"Land use is the best transit resource you can buy. We must continue to align land use and transit planning."
That was a key message that Gregg Lintern delivered to attendees during the recent Canadian Urban Institute / Novae Res Urbis annual panel discussion with the City of Toronto's Chief Planner. Lintern and other expert guests were gathered to speak about how to address the challenges around transit and mobility in Toronto's suburbs as part of the 21st edition of the event.
Transportation can be a challenge in areas within Toronto's limits that are far from the core, particularly for low-income families. Travelling to work, school or recreation is difficult and time-consuming. Lintern and the panel considered ways to rethink how to approach transportation planning in the region to make suburbs more economically, socially and environmentally sustainable, while offering a high quality of life and design.
Laurie Payne, vice-president of Development and Special Projects for DiamondCorp moderated the event. She set the stage by asking rhetorically, "How can we engage communities going forward to positively affect access, livability and mobility in Etobicoke, North York and Scarborough? How do we make good use of the infrastructure we have now? And how do we promote mobility in places designed for cars, not people?"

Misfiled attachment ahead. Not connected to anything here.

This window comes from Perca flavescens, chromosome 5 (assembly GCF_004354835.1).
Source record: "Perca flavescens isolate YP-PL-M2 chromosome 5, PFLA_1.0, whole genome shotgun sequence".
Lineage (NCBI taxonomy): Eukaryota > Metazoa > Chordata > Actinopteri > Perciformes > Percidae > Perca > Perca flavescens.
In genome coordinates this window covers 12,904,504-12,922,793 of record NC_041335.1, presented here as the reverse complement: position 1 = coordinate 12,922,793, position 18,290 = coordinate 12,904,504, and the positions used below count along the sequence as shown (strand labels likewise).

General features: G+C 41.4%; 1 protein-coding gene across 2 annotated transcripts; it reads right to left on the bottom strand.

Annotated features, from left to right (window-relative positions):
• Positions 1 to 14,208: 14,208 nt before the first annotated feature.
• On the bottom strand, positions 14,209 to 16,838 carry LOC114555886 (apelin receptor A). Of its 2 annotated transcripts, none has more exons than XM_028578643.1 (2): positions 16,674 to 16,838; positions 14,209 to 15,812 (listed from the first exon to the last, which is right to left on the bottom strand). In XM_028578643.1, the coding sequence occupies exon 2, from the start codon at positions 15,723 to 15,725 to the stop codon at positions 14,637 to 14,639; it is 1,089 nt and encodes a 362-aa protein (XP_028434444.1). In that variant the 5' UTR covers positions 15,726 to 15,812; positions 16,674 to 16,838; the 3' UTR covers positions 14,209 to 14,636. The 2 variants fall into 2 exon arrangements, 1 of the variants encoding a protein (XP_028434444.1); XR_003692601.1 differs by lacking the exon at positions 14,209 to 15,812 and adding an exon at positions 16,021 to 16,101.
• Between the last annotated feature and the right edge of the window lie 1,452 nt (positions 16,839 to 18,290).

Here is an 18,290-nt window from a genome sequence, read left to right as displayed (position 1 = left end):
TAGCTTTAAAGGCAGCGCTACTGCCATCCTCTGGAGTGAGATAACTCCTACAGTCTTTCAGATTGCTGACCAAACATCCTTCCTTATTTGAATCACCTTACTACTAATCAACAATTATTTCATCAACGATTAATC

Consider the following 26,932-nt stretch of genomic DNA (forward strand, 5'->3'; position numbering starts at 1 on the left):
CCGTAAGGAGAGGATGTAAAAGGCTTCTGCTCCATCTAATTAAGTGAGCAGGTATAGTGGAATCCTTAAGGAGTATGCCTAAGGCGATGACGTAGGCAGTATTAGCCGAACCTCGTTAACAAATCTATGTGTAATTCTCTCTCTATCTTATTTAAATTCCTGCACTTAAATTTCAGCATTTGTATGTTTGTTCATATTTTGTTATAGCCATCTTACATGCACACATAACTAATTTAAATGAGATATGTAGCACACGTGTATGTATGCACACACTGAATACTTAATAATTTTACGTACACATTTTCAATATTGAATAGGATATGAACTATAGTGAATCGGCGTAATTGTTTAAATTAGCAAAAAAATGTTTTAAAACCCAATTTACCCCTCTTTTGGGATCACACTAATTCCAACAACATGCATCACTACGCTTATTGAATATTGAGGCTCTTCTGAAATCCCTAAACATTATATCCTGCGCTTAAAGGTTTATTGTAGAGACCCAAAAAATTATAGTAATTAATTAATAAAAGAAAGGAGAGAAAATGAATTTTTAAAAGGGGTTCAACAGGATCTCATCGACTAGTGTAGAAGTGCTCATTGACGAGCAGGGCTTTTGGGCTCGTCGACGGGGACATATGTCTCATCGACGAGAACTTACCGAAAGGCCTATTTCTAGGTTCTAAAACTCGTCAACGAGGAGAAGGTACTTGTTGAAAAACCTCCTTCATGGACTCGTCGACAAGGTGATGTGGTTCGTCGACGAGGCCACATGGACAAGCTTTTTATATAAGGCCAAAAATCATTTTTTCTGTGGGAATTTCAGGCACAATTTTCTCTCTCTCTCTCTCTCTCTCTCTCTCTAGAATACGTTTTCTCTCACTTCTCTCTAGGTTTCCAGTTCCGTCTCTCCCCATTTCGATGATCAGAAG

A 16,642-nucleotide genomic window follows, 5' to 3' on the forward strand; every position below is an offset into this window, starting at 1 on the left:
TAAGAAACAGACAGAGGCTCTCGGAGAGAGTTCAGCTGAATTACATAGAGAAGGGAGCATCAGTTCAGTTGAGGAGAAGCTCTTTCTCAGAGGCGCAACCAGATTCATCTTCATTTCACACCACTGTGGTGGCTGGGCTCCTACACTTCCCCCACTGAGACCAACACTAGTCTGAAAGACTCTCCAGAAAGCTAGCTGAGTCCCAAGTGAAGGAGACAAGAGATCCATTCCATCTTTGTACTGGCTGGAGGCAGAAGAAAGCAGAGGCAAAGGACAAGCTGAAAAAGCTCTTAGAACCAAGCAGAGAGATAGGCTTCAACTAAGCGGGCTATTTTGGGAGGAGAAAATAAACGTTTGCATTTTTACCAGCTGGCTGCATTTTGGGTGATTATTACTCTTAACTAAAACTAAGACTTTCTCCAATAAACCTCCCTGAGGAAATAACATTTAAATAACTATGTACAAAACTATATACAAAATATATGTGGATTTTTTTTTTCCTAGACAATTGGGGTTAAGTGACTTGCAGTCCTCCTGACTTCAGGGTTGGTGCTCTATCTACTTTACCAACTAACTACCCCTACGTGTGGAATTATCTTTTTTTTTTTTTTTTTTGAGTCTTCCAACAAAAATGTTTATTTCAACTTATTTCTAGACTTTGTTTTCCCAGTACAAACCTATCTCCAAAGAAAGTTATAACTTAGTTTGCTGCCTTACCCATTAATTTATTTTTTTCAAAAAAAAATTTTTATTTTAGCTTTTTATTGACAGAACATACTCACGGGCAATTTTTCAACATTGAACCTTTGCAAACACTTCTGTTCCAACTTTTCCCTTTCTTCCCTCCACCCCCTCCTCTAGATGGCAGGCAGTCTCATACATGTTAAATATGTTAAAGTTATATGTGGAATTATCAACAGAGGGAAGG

She pointed out that many of the people living in these areas are isolated—often having to commute two hours or more by public transit to and from work. Seniors are especially isolated, relying on infrequent local transit to get to where they are going, or crossing dangerous streets with multiple lanes of traffic that are unfriendly to pedestrians just to reach the bus stop. Moreover, access to frequent transit is not available to suburban areas that also have some of the lowest-incomes in the city. Lower incomes mean many residents do not own a vehicle.
She then introduced Lintern to address the audience. He told the crowd that, while Toronto has a vibrant and dense urban core, it is primarily a suburban city. He said he was very familiar with Toronto's suburbs—he grew up in the Kipling Heights neighbourhood of north Etobicoke.
Much of the suburbs were designed during what Lintern called "The Age of Convenience"—the 1950s and 1960s—and with the idea that residents would mostly get around by car where they wanted to go. In this age, he explained, planners did not conceive that residence and employment could be in the same neighbourhood—work was always some place where you had to travel to.
"What was convenient in the 1950s in now inconvenient in the 2020s", he said. Lintern noted that many suburbanites face an average commute of 85 minutes daily. However, that may be changing, he said. Sixty percent of the projected growth for Toronto is in the suburbs. If that growth occurs with good land-use planning, Lintern said, that may mean greater mobility for the suburbs. Greater mobility, he explained, results in greater housing choices, which, in turn, produces greater equity.